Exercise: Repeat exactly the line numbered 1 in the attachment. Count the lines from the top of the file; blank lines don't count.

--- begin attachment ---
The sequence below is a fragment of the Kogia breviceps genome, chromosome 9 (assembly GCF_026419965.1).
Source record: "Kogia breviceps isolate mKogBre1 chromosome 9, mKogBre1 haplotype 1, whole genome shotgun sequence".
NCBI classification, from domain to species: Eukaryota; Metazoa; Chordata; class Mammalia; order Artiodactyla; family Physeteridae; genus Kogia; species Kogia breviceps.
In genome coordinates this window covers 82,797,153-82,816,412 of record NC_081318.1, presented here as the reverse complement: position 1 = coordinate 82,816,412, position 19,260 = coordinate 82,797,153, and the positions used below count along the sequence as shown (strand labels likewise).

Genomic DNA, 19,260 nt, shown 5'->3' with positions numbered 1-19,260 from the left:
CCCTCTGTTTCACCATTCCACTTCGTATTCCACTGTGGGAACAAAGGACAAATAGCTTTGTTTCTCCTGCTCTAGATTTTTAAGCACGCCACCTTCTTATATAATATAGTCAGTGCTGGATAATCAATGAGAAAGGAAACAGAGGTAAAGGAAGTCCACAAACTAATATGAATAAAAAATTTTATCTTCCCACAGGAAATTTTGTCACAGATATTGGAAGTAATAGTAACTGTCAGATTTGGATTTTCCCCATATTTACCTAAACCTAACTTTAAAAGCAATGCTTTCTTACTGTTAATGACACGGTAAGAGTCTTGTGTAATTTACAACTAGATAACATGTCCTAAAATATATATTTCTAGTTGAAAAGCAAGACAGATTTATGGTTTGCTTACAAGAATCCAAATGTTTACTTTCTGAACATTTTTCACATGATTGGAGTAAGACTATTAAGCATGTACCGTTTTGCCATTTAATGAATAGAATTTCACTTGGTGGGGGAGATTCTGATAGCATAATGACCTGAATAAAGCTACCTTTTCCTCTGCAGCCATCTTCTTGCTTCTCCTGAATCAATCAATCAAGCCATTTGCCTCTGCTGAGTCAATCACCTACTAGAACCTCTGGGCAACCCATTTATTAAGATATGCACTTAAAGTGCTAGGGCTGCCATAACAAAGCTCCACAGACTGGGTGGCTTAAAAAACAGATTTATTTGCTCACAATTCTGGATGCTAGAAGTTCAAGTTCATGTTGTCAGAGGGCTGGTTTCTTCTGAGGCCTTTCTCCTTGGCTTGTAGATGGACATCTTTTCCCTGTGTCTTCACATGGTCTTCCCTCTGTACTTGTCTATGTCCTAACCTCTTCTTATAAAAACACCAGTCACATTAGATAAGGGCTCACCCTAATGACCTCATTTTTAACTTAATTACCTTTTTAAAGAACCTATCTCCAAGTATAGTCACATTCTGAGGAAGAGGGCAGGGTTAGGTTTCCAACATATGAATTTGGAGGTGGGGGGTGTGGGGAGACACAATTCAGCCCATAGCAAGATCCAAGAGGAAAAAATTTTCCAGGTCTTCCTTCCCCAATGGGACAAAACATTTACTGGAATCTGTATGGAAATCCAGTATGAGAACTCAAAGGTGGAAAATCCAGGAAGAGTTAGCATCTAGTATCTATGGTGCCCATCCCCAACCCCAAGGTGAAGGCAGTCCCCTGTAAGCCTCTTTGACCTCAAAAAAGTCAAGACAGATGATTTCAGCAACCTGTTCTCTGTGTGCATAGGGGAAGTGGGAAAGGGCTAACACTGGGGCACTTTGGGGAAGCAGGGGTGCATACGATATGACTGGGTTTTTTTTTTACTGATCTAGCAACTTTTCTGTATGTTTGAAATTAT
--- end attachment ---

The sequence below is a fragment of the Kogia breviceps genome, chromosome 9 (assembly GCF_026419965.1).